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Mono's Not Dead: Why Monofilament Fishing Line Still Catches Bass

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April 13, 2015
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A friend of mine has a theory: any time you see the word fat or calories in an advertisement for food, just substitute the word taste and you’ll know whether it’s any good. If the ad copy says “reduced calories,” you can assume it has “reduced taste,” too.

This is analogous in the world of fishing to words like “stretch.” In recent years, we’ve been told that braided line has “no stretch” and fluorocarbon has “minimal stretch.” We’ve held this to be a self-evident truth that they’re better than traditional monofilament.

Evers Hook set
Edwin Evers locks into a topwater bite. The stretch of monofilament line can provide better hook sets—especially in situations where the angler is more apt to pull the lure from the fish’s mouth.

If you’ve read the popular fishing press, you might even have the impression that you should just throw all of your mono away, use it exclusively to hang pictures, or torch it in a huge, environmentally-unfriendly bonfire.

Don’t listen to that supposed conventional wisdom. It’s not true. There are still plenty of uses for traditional monofilament lines. Moreover, the quality of the mono on the market is better than ever. If you were catching tons of fish with the old stuff 20 years ago, before fluoro and braid entered your consciousness, it didn’t become worthless overnight.

If you don’t believe me, listen to the pros. Here are 3 reasons mono still has a place on their boat.

Evers Close-up
10- to 17-pound test Bass Pro Shops XPS mono is Edwin Ever’s line choice for several tactics.

1.    Mono is Easy to Use

When Bass Pro Shops pro Chris Lane won a Bassmaster Elite Series tournament on Florida’s St. Johns River last year, he fished his soft plastics on 15-pound test Stren Brute Strength Monofilament in line-chewing lily pads. He later told the media that “When it comes to end results, mono is still the best all-around line to throw. It’s the best and easiest to cast. You don’t need special knots. It’s forgiving.”

He raises key points. While braid and fluoro certainly have their time and place, they can be tricky to learn to use properly. Braid, for instance, gets wind knots and if your rod doesn’t have a bit of forgiveness, you can pull the hooks right out of a surging fish’s mouth. Fluoro, on the other hand, can be tough to control. It might billow off the spool unexpectedly or cut into itself if you use an inappropriate knot.

2.    Mono is Cheap

 Mono is also comparatively inexpensive. Put premium fluoro on your reel and you might try to get too much use out if it before respooling. With low-cost mono, you might be more apt to replace it at the first sign of overuse.

Nitro Pro Edwin Evers, who like Lane has a B.A.S.S. victory on the St. Johns on his list of accomplishments – along with seven other Bassmaster wins – said that there are times when monofilament remains his preferred line, not just a last-gasp choice to save a few bucks.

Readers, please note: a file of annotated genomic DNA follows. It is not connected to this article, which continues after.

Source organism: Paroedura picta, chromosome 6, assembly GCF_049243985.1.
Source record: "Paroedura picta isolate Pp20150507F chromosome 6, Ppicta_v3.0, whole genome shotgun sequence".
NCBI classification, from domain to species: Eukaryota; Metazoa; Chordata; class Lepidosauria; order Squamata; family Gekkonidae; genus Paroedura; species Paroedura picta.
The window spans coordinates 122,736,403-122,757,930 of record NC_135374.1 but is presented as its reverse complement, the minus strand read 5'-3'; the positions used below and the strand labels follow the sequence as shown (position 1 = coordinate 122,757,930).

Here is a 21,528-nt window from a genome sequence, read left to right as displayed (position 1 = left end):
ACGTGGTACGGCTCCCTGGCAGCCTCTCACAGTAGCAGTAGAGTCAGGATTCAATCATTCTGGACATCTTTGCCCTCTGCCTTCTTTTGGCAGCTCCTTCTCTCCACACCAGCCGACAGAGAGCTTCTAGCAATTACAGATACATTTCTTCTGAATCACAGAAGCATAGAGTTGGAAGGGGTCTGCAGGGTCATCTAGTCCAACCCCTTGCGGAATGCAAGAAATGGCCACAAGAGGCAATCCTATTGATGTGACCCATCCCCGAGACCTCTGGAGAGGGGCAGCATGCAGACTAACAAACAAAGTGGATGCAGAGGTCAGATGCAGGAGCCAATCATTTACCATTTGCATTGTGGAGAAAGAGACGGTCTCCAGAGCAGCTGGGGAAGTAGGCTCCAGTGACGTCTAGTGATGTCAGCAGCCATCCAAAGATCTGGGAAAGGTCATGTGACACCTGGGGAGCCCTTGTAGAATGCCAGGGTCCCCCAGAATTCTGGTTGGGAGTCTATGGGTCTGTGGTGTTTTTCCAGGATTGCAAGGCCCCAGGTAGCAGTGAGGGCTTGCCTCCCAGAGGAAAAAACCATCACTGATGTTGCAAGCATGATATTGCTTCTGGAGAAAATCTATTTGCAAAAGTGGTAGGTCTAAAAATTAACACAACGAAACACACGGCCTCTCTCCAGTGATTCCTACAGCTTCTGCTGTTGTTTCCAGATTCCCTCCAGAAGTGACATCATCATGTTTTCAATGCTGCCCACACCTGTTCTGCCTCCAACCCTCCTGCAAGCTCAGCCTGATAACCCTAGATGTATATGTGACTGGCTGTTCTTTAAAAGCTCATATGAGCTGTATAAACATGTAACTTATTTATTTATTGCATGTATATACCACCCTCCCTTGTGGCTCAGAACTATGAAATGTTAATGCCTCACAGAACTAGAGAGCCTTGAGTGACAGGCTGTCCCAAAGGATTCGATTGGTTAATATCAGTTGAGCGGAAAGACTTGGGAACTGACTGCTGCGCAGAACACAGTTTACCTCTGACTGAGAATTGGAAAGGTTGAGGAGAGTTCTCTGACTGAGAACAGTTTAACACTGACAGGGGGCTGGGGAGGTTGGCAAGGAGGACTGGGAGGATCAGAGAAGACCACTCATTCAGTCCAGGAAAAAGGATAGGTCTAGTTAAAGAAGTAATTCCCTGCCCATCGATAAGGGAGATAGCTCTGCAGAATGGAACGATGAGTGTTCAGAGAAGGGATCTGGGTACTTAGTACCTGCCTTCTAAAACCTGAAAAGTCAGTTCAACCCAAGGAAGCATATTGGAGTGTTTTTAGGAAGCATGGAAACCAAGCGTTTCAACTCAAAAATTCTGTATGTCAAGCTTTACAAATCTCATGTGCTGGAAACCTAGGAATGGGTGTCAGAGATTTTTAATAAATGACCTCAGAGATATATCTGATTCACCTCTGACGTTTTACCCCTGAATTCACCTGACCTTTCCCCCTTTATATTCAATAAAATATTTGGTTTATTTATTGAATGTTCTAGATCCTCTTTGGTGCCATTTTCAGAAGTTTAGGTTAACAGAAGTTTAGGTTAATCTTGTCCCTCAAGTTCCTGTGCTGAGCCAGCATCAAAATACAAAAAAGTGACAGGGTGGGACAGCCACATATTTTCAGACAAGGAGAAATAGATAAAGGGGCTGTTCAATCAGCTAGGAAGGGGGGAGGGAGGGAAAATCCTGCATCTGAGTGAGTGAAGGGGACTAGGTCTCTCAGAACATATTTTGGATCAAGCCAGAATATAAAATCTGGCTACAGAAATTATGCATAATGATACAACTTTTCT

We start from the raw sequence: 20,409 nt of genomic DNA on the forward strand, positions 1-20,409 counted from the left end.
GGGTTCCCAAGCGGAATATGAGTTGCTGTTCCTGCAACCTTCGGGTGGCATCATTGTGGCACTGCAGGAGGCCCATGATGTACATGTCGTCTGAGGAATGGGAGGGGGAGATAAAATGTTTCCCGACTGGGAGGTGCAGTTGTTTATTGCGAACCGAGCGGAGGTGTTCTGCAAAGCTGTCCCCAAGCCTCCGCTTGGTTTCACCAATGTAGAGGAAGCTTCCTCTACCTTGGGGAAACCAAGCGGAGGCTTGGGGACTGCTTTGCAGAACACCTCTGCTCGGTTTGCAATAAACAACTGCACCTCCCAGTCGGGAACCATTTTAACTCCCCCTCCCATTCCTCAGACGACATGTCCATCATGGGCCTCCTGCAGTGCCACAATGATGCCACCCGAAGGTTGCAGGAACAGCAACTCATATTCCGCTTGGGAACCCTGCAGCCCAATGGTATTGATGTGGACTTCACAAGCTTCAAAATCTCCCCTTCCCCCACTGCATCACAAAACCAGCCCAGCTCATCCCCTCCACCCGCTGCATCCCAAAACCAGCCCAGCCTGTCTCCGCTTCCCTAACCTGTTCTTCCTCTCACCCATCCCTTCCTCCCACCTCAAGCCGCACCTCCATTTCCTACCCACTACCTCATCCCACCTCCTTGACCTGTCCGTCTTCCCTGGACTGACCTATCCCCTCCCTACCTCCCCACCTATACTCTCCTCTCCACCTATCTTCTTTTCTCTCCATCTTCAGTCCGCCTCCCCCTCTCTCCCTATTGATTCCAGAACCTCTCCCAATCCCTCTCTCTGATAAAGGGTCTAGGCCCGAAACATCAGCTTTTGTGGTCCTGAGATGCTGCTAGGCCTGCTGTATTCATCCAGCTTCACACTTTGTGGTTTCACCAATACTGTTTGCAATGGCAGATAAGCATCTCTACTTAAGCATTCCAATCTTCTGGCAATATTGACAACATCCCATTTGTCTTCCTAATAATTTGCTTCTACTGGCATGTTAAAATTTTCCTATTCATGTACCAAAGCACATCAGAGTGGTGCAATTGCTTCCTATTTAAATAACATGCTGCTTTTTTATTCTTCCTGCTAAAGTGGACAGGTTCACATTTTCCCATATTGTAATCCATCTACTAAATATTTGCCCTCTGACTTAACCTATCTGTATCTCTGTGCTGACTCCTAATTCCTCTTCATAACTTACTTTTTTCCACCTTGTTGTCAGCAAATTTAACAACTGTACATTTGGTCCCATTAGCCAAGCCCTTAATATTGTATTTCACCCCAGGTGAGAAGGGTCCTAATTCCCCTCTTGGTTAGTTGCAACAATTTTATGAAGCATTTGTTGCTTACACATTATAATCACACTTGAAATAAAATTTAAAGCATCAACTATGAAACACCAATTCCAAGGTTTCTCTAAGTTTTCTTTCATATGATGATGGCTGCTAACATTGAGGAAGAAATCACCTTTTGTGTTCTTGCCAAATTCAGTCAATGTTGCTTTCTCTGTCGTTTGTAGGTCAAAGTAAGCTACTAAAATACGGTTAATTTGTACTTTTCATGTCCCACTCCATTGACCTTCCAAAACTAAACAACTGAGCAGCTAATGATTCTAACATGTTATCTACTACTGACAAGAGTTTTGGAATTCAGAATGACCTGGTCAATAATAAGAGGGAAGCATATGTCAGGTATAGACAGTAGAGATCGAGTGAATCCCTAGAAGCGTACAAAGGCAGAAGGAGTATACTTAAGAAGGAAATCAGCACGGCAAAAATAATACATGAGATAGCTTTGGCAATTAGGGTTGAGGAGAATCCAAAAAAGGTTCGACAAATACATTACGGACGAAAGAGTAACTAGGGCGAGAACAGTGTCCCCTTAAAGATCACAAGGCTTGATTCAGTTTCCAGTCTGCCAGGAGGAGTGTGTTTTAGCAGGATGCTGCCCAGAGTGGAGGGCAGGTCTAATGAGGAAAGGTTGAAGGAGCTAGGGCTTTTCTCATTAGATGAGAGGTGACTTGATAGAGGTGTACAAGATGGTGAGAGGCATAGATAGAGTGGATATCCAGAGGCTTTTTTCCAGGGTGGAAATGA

3.    Mono Floats

“It’s mainly for topwaters,” he said. “When I’m fishing a Megabass Pop-X or Pop-Max or a little prop bait, it’s important to keep the bait up. Fluorocarbon and braid sink. For that reason I use it with my wake baits and with some swimbaits, too. When you’re fishing lures with little bitty treble hooks that can pull out and you want to keep the lure up in the water column, 10- to 17pound test Bass Pro Shops XPS mono is my line of choice for the buoyancy and that little bit of stretch.”

For the reasons that Evers stated, monofilament’s rumored disadvantages—notably stretch and the fact that it floats—can be used to put more fish in your livewell.

Ripping a lipless crankbait over super-shallow grass? Switch from 17-pound fluoro to 25-pound mono and it won’t bog down in the greenery.

Spastic smallmouths jumping at the boat and spitting your topwaters back in your face? Add a little bit of give via line with more stretch and you’ll end up with grip-and-grin pictures.

With mono, sometimes you can have your cake and eat it, too. Unlike some other fat-free products, the taste can be incredible.

Tagged under Read 17276 times Last modified on September 6, 2017
Pete Robbins
expert

Veteran outdoor writer Pete Robbins writes primarily about bass fishing for a wide variety of magazines and websites. He has provided on-the-water tournament coverage for every Bassmaster Classic since 2010, and has been known to bring bad weather with him to venues that have not previously experienced any. He's blogged for Gary Yamamoto's Inside Line since 2008, where he explores issues related to fishing, food and popular culture, with a particular interest in the intersection of those three seemingly unrelated topics. He has not yet been featured on "Hoarders," although his tackle collection is beyond extensive, with a particular focus on rare Japanese hard baits.

 

Pete calls the Potomac River his home water, but has made multiple trips to the Amazon in search of peacock bass, and tries to make at least one trip per year to Mexico to chase big largemouths and drink margaritas.

 

He lives in Vienna, Virginia with his wife Hanna and their precocious Australian Shepherd Rooster, who has been known to herd small animals and children.

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  • Well written article. Stated the case and then proved it. Informative as well.